Back in early February, Minneapolis Fed President Neel Kashkari went on CNBC to make it clear that loosening financial conditions, including mortgage rates which had slipped at the time to 6.09%, could interfere with the Fed’s inflation fight if it saw the economy warm up.
“The [U.S.] housing market is starting to show signs of life again because mortgage rates have come back down,” Kashkari said. “You’re right it [loosening financial conditions] does make our jobs harder to bring the economy into balance. All things being equal, that means we’d have to do more with our other tools.”
In the days following that interview, financial markets tightened back, and the average 30-year fixed mortgage rate shot back up to 6.97% as of Friday, as investors realized that improved economic data means the Federal Reserve will likely hold the federal funds rate higher for longer than previously expected.
Real estate agents and homebuilders had been celebrating a slight improvement in transaction levels spurred by reduced mortgage rates earlier this year, but this rebound in mortgage rates means the U.S. housing market, activity wise, could be in for an extended period of sluggishness.
Already, mortgage purchase applications—a leading indicator for home sales volumes—has started to fall again. Indeed, this week’s seasonally adjusted Mortgage Purchase Application Index came in at the lowest level since 1995.
“After a brief revival in application activity in January when mortgage rates dropped down to 6.2%, there has now been three straight weeks of declines in applications as mortgage rates have jumped 50 basis points over the past month,” wrote Joel Kan, the deputy chief economist at the Mortgage Bankers Association, earlier this week. “Data on inflation, employment, and economic activity have signaled that inflation may not be cooling as quickly as anticipated, which continues to put upward pressure on rates.”
The economic shock from this latest mortgage rate jump means the U.S. housing market slump will continue, and could even deepen, risking pushing the U.S. economy into a recession.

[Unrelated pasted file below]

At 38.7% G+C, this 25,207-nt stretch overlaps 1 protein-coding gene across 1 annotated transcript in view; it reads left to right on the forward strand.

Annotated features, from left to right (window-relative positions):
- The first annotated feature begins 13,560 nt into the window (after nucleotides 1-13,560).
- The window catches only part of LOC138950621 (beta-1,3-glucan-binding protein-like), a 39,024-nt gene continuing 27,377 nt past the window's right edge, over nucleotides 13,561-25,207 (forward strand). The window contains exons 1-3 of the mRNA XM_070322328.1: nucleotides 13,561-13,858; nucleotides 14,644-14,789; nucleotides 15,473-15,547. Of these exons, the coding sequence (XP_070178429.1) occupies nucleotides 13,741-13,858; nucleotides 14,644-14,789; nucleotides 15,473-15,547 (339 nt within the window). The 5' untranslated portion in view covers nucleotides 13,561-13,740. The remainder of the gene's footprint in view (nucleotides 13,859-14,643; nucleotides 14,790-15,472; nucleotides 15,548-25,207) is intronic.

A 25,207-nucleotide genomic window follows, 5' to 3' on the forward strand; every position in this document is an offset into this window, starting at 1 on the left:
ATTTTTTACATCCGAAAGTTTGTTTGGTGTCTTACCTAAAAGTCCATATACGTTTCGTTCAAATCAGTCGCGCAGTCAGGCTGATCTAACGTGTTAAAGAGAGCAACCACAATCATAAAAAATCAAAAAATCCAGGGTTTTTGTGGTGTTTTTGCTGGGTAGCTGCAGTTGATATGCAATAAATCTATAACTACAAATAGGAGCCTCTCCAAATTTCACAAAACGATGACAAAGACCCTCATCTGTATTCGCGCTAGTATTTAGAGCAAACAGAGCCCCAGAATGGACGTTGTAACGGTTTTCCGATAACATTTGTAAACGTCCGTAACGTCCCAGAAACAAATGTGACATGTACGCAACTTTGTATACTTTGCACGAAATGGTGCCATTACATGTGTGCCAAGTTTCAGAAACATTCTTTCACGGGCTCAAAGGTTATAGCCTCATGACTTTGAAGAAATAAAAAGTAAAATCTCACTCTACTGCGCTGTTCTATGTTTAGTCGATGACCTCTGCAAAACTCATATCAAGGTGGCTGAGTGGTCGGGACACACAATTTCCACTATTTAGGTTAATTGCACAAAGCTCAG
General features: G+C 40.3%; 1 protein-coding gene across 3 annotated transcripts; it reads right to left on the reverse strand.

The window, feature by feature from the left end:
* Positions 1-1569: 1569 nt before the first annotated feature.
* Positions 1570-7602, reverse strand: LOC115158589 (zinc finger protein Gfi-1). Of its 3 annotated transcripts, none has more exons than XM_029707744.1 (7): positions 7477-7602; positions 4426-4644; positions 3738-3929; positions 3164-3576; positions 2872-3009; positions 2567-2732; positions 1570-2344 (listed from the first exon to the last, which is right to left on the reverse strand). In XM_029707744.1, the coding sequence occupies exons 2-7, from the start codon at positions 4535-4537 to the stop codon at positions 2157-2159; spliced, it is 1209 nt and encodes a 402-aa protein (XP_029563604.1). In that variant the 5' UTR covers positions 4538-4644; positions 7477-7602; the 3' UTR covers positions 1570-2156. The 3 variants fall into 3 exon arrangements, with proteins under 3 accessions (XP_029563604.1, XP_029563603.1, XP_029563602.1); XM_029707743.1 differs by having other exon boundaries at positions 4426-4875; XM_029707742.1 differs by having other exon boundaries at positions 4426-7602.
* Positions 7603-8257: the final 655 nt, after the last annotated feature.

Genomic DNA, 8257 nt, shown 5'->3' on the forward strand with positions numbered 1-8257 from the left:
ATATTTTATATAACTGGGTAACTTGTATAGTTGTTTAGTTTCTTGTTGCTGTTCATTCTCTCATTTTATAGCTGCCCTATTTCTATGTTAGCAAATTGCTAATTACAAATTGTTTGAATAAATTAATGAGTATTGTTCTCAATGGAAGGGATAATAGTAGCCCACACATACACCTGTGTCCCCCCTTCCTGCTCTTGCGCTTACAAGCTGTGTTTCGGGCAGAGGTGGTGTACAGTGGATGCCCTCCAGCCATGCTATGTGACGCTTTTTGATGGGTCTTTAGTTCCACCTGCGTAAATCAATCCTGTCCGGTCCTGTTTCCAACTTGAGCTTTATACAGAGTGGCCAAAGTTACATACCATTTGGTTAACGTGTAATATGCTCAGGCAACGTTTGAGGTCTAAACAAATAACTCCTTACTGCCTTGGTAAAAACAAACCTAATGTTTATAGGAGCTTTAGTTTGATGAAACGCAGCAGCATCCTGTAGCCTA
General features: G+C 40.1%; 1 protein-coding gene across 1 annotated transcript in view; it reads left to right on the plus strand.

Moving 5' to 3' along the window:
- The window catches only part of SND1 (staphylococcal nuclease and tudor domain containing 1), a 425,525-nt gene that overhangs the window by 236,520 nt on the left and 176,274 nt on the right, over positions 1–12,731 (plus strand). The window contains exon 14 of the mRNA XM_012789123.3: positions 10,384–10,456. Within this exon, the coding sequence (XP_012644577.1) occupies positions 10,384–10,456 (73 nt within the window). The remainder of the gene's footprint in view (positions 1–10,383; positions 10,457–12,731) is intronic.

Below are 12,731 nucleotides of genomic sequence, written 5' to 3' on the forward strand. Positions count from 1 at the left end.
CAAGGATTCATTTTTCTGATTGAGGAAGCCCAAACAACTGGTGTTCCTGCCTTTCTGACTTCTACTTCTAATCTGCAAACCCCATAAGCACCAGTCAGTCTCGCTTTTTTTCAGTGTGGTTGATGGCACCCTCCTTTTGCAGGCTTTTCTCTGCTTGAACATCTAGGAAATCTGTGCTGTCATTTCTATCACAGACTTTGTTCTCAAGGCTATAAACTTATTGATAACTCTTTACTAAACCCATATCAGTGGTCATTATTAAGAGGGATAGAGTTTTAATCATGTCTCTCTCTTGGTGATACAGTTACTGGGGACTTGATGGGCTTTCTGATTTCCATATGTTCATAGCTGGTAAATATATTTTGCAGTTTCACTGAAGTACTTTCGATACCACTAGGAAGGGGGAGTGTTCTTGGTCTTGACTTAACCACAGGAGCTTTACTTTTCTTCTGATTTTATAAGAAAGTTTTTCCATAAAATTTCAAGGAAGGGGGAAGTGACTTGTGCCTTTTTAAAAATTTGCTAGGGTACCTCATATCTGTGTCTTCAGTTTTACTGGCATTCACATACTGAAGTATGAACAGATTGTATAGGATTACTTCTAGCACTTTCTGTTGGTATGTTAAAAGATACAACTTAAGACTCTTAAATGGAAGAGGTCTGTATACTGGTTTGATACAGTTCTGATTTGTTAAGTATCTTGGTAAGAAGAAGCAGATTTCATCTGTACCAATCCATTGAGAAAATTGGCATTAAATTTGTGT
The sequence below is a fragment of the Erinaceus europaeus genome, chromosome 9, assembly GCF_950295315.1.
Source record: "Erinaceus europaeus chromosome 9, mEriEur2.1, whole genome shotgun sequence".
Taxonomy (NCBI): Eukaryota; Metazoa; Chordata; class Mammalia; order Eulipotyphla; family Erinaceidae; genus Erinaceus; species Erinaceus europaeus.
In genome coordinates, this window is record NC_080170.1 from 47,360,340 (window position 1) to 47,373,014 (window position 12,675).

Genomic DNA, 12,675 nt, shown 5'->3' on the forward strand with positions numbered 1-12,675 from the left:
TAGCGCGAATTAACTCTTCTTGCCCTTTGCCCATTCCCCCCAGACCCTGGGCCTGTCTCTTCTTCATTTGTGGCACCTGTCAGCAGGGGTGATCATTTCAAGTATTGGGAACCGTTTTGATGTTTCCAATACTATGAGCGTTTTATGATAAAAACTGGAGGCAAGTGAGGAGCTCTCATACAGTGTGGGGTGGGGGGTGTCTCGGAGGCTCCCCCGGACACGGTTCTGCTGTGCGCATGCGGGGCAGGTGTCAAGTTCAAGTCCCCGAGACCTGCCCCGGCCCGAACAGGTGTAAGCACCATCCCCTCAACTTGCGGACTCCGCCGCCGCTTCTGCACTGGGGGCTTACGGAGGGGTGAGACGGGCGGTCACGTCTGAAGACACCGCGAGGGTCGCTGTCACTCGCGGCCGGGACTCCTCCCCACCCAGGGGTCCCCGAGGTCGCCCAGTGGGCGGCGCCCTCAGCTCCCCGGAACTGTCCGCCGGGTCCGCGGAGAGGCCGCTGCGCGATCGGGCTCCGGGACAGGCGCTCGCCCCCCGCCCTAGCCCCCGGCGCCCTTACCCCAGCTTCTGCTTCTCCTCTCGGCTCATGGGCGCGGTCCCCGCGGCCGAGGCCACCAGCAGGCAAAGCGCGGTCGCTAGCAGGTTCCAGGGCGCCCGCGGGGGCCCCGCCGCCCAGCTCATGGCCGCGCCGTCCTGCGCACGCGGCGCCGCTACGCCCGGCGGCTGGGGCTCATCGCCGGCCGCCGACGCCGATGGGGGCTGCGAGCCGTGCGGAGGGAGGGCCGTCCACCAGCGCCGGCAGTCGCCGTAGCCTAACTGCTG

On Tuesday, economists at the Federal Reserve Bank of Dallas warned that “the perils detected in the U.S. and German housing markets pose a vulnerability to the global outlook because of the size of those nations’ economies and significant cross-border financial spillovers.”
Historically speaking, the economic impact from the Fed’s inflation fighting always hits housing first. It goes like this: The central bank begins by applying upward pressure on interest rates. Not long afterwards, home sales sink and homebuilders begin to cut back. That causes demand for both commodities (like lumber) and durable goods (like refrigerators) to fall. Those economic contractions then quickly spread throughout the rest of the economy and, in theory, help to rein in runaway inflation.
The question heading forward is if the housing market can absorb these economic shocks without it spreading throughout the rest of the economy. On one hand, private residential fixed investment (i.e. housing GDP) has already seen a sharp pullback. On the other hand, residential construction employment remains at its cycle peak as builders avoid layoffs as they work the historic backlog they accumulated during the Pandemic Housing Boom.
While spiked mortgage rates have translated into a historic pullback in home sales, it hasn’t translated into a house price crash. Through December, U.S. single-family home prices as measured by the seasonally adjusted Case-Shiller National Home Price Index (see chart above) are down 2.7% from their June 2022 peak. Without seasonal adjustment national home prices are down 4.4%. (Keep in mind, some regional housing markets still haven’t seen a decline.)
“Housing froth has reemerged since 2020, with signs of a pandemic housing boom extending beyond the U.S. to other, mostly advanced, economies. While house-price growth has recently begun to moderate—or, in some countries, to decline—the risk of a deep global housing slide persists,” wrote Dallas Fed economists earlier this week.
Heading forward, Dallas Fed economists expect the U.S. housing market to continue passing through a “modest” home price correction. However, if the Federal Reserve were to get even more aggressive in its inflation fight, it could create a “severe” correction in national home prices.
“While a modest housing correction remains the baseline scenario, the risk that a tighter-than-expected monetary policy may trigger a more severe price correction in Germany and the U.S. cannot be ignored,” wrote Dallas Fed economists earlier this week.
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